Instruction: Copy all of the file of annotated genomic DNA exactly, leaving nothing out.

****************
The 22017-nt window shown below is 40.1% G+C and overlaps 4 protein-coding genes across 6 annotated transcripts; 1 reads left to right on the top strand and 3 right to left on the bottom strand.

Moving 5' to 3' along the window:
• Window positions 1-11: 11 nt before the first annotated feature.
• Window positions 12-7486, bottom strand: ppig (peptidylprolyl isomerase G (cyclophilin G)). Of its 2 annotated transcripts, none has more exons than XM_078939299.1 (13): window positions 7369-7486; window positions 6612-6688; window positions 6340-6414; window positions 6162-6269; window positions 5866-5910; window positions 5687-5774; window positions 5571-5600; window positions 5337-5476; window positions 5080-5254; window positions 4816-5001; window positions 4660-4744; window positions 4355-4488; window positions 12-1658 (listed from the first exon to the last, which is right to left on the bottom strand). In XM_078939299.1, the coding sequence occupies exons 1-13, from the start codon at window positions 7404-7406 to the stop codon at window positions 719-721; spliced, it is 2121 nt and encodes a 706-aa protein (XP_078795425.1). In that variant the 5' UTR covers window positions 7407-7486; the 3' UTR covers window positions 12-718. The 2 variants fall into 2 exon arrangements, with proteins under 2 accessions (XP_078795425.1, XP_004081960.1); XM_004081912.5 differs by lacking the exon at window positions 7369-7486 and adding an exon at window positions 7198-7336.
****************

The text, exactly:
The 22017-nt window shown below is 40.1% G+C and overlaps 4 protein-coding genes across 6 annotated transcripts; 1 reads left to right on the top strand and 3 right to left on the bottom strand.

Moving 5' to 3' along the window:
• Window positions 1-11: 11 nt before the first annotated feature.
• Window positions 12-7486, bottom strand: ppig (peptidylprolyl isomerase G (cyclophilin G)). Of its 2 annotated transcripts, none has more exons than XM_078939299.1 (13): window positions 7369-7486; window positions 6612-6688; window positions 6340-6414; window positions 6162-6269; window positions 5866-5910; window positions 5687-5774; window positions 5571-5600; window positions 5337-5476; window positions 5080-5254; window positions 4816-5001; window positions 4660-4744; window positions 4355-4488; window positions 12-1658 (listed from the first exon to the last, which is right to left on the bottom strand). In XM_078939299.1, the coding sequence occupies exons 1-13, from the start codon at window positions 7404-7406 to the stop codon at window positions 719-721; spliced, it is 2121 nt and encodes a 706-aa protein (XP_078795425.1). In that variant the 5' UTR covers window positions 7407-7486; the 3' UTR covers window positions 12-718. The 2 variants fall into 2 exon arrangements, with proteins under 2 accessions (XP_078795425.1, XP_004081960.1); XM_004081912.5 differs by lacking the exon at window positions 7369-7486 and adding an exon at window positions 7198-7336.